Don’t tell anyone, but Kelli spends all her free time listening to folk music. Ok, it’s not what you’d expect from a popular fifteen-year-old, but that’s why she doesn’t want the whole world to know.
When Kelli follows the mysterious Tam Lane, she finds herself in a place where folk songs come to life. As she comes to terms with the world, she makes friends, uses her privilege to help others, and even falls in love.
But Kelli has forgotten the fates which await so many characters in the songs, and she soon finds herself surrounded by heartbreak. Determined to protect the people she has left, can Kelli change a fate which has been sung for centuries?
They left the inn as the church clock began to chime midday and completed their journey in relative silence. As they neared Arlen Manor, Kelli began to feel a strange sensation of being watched, as though a hundred pairs of eyes were following her wherever she went. Looking carefully, she saw there were sculpted birds in many of the trees: great, black, hideous creatures with round eyes which stared unseeingly and followed her as she passed them by.
“They are crows,” William explained. “Centuries ago, before it was Arlen, the castle which stood here was called Corbie. That’s just another word for crow. According to family legend, when a disaster is about to befall the men of the family, the crows of Corbie Castle can be heard talking to one another.”
Kelli felt a shiver stalk down her spine, and she was grateful when they left the woods and moved up the long driveway to the house, which was a picture of gothic splendour in the late afternoon light. She immediately had the feeling that this was the place she had been meant to find, although she could not explain where the idea came from. Climbing down from the trap, Kelli followed William to the door, and stood behind him as he hammered his fist against it.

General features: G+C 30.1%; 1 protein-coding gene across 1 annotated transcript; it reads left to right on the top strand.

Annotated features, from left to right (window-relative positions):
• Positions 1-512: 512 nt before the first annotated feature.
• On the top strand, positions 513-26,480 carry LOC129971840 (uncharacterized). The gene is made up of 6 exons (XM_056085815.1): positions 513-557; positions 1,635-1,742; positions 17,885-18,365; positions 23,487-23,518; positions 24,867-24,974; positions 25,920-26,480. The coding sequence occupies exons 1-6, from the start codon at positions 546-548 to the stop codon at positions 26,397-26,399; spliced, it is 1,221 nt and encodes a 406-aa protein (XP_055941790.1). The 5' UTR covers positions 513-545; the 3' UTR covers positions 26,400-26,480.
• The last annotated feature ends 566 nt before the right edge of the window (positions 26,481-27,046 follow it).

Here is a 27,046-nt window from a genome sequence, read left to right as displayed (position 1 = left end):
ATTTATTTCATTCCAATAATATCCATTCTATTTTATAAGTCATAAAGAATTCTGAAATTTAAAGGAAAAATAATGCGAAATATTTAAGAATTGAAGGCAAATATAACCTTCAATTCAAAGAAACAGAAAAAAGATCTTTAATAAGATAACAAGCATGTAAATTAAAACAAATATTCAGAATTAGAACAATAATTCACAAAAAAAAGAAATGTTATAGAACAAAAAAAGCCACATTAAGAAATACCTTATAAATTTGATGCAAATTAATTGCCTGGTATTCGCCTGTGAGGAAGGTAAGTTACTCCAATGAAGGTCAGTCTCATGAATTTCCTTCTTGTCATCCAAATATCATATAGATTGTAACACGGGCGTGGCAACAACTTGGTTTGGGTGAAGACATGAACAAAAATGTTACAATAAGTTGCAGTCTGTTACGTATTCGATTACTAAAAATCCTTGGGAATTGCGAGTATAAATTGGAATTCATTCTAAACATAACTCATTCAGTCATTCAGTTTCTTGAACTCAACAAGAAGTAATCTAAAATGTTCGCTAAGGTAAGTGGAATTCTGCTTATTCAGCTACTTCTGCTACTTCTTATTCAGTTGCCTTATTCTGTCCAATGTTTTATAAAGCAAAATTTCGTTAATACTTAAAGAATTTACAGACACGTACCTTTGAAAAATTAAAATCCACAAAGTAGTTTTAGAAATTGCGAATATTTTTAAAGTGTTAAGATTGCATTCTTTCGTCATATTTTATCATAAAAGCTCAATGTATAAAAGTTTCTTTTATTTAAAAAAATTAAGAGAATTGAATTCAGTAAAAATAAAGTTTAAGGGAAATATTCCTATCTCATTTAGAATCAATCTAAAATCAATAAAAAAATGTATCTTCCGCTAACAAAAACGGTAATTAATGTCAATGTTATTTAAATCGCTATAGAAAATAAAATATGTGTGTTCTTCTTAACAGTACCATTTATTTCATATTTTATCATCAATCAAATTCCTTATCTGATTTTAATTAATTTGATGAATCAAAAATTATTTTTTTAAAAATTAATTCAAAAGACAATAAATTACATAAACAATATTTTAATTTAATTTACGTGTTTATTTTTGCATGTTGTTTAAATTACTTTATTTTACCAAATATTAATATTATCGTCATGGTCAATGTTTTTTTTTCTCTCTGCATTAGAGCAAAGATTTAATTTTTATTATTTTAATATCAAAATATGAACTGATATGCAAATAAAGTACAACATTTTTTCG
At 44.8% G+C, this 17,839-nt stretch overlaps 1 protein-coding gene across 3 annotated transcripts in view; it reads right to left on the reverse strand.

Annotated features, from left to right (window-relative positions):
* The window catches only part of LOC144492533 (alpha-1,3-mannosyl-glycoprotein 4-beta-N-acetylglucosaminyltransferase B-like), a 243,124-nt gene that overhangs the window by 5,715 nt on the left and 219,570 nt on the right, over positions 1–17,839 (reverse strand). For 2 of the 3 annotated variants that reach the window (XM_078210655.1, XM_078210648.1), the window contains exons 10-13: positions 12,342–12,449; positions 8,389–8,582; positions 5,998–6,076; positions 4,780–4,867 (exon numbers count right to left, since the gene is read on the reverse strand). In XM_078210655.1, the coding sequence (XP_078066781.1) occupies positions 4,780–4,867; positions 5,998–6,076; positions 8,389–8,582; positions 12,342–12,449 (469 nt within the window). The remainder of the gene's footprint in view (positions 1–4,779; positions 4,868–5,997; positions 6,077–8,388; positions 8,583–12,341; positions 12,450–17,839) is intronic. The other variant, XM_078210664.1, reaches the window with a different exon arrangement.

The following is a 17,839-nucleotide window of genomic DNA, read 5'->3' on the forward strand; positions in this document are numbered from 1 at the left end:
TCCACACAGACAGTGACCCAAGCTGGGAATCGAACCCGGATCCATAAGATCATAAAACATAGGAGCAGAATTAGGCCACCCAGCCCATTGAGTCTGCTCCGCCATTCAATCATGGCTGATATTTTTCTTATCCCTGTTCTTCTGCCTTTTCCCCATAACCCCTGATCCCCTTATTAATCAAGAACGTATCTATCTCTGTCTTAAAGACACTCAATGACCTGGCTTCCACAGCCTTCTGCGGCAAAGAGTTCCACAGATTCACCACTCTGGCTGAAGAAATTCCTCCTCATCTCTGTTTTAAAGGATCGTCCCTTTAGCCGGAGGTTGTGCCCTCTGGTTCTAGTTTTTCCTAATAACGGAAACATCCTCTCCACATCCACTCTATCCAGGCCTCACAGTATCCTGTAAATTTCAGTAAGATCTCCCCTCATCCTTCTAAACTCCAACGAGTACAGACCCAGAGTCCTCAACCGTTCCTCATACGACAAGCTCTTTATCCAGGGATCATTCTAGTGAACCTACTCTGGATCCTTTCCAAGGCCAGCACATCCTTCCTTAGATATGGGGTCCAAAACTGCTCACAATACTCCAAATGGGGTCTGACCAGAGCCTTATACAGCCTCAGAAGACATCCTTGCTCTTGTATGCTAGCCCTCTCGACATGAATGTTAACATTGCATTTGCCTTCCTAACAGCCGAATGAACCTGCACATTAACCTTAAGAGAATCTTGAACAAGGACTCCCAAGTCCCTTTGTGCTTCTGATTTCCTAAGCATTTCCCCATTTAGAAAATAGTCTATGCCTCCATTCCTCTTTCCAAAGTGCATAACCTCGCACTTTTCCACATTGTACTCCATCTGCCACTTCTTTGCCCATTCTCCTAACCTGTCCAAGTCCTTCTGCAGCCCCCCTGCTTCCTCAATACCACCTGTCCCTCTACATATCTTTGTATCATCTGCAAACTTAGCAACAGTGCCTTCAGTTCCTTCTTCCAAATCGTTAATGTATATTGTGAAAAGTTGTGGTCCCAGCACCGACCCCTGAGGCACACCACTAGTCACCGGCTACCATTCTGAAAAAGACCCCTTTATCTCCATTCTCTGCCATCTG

When I was growing up, I wanted to be in movies (who didn’t?!). In fact, I kept a wardrobe full of my sister’s exciting hand-me-downs and, every so often, I’d put them on and pretend I was at the Oscars, or a film premiere. You know, like you do.
I think my cinematographic aims have changed quite a bit since then, and I now have no intention of being in front, or behind, the camera. I would quite like to see some of my work made into films though. That’s my current dream.
I’m a very visual writer, so I imagine the people that I’m writing about, and I can see them in my mind’s eye. Where I have a very definite narrative voice or point-of-view, I tend to imagine myself as that person so, for Dance With Me, I have no real idea of how I imagine Kelli to look. I only talk about physical features when it’s important to the plot, so I don’t think I could point to an up-and-coming actress and say “yep, that’s who has to be Kelli!”.
I think one of the things that would work best for Dance With Me on the big screen is the settings and costumes. Kelli goes through various different places during the novel: from 21st century suburbia, through caves and hovels, to a mansion house. I would love to see the transformation of places, along with costumes and acting, but I still can’t identify the people I would want in charge!
I’m actually very pleased that this is the case. There are a lot of times that I’ve written a character “especially for” a certain actor or actress. In my first book, The Backwater, the character of William was written for either Robert Glenister or Samuel West, depending on my interest at the time! Dance With Me was a blank canvas, and the characters can be anyone or everyone.
When I’d finished the first draft of this blog, I discussed possible castings for Dance With Me with my sister, Clemency, to whom the book is dedicated. She and I both felt that we imagined Lady Arlen could be played by Carey Mulligan, and Sir Hugh (a relatively minor role) played by the lovely Hugh Bonneville – and not only because of the name! Beyond that, we had very conflicting ideas, which were quite funny really! Clemency wanted a time machine so that a younger Elliot Cowan could play Lord Arlen, while I would have used it to snatch a youthful David Tennant to play William.
In all honesty, I just really hope that one day I’m able to go to our local cinema and watch a film of Dance With Me, sitting in proud anonymity in the audience while people enjoy it (and, hopefully, say things like “well, that was great but I still prefer the book”). In the meantime, I have this fabulous book trailer which goes a long way towards bringing my characters to life: https://youtu.be/VckjQ8By5FE
Judith’s new book, Dance With Me, combines her love of folk music and creative writing, and finds her main character in a world where folk songs come to life. Her debut book, The Backwater, was a finalist in the Wishing Shelf Book Awards 2019.
When she isn’t writing, Judith is a primary school teacher who enjoys crafting and music, as well as being a generally doting spaniel owner.
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